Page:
LT. O’Neill is Awarded U.S. Air Medal

Shown beside one of the engines of his B-17 Fling Fortress “Cock of the Sky” is second Lieutenant, Cornelius K. O’Neill, 22 year-old co-pilot from Coalinga, California

Lt. O’Neill has recently been awarded the Air Medal for “meritorious   achievement” for his participation in Eighth Air Force attacks on vital German Industrial targets and enemy held installations.  The official citation accompanying the award, commented on the “courage, coolness and skill displayed by Lt. O’Neill on all occasions” as reflecting great credit upon himself and the “Armed Forces of the United States.”  The presentation was made by group commander, Lieutenant Colonel Wm.  J. Wrigglesworth of Eau Claire, Wisconsin.

As a member of the 447th Bomb Group, a unit of the Third Air Division, the division which has been cited by the President for the now historic England-Africa shuttle mission bombing of Messerschmitt factories at Regensburg, Germany.  Lt. O’Neill is flying combat missions in what is considered to be the toughest theater of aerial warfare.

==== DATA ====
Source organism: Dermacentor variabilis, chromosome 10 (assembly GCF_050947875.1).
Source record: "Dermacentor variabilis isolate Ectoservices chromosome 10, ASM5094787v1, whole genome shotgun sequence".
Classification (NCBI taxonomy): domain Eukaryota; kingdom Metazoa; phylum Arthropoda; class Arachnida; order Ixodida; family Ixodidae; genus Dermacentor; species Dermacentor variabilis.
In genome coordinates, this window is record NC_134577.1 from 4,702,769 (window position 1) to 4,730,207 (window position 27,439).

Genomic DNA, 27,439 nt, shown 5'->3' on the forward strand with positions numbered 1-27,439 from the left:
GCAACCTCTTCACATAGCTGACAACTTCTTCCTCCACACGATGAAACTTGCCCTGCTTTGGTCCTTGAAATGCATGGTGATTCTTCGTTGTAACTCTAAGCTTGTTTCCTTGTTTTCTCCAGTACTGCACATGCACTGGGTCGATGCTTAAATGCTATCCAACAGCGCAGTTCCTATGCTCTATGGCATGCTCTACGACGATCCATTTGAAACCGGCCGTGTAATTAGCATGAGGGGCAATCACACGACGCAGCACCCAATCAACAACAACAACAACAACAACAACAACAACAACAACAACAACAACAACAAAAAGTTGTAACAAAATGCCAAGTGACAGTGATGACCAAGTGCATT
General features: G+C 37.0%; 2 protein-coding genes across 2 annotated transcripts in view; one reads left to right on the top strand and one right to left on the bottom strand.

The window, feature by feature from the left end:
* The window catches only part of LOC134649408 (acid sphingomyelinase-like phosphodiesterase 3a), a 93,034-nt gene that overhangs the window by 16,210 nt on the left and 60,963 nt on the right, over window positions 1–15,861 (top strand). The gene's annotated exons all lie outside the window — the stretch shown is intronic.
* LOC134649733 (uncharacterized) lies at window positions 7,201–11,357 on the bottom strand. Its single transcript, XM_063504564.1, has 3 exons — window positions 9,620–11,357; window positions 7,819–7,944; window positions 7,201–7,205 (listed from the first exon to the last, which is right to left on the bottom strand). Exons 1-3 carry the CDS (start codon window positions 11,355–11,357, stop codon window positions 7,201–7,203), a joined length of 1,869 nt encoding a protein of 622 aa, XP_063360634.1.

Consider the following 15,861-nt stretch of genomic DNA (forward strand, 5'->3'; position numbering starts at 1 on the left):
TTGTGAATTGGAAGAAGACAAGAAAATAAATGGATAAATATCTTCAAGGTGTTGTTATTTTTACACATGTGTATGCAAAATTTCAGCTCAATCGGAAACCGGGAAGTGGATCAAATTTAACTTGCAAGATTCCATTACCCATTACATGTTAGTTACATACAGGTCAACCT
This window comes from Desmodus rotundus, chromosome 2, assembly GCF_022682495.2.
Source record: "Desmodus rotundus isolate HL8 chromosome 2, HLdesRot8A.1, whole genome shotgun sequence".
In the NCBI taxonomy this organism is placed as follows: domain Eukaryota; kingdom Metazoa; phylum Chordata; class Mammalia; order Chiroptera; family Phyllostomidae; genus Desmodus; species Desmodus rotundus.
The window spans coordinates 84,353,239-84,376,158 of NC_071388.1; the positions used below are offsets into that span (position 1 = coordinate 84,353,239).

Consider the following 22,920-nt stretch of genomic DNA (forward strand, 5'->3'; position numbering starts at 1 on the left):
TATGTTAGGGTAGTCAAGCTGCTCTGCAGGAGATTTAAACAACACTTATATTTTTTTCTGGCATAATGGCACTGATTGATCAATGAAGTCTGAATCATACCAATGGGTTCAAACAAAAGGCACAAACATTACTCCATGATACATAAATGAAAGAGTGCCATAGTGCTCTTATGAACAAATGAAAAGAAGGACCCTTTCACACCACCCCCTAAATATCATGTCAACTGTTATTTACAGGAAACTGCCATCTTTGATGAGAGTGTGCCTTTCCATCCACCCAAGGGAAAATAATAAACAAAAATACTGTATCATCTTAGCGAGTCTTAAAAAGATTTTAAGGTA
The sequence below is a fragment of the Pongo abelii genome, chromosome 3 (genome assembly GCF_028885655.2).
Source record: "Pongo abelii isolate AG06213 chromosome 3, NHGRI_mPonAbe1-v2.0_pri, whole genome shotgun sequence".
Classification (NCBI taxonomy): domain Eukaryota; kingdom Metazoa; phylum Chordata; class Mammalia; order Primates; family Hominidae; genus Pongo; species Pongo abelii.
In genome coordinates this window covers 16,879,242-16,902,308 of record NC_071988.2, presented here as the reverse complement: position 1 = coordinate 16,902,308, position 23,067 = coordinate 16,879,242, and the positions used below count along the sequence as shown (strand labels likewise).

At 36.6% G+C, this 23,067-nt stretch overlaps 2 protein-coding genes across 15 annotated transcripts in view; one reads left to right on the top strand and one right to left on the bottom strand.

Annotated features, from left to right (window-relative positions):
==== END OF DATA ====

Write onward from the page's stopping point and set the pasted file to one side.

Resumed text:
The son of Mr. and Mrs. C. O’Neill of 436 Pleasant St., Coalinga, Lt. O’Neill before entering the Army Air Force in January 1943, was employed by the Permanente Metals Corp. at San Jose, California.  He received his pilot’s wings and commission in January 1944 at Ellington Field Texas.  He is a graduate of the Coalinga High School.

News-Uncle Corney US Airforce metal

To me, he was always Uncle Corney.  Corney was the name that most people knew him by. He had a great sense of humor but that is not the reason for the nickname.   My mom, Eleanor O’Neill, moved to Coalinga while she was in high school.  She and Uncle Corney were in the same high school class.  She had never heard the nickname “Corney” before.  She went home from one of her first days at Coalinga High and told her mother that there was a boy at school that was so “corney” that is what the teachers called him!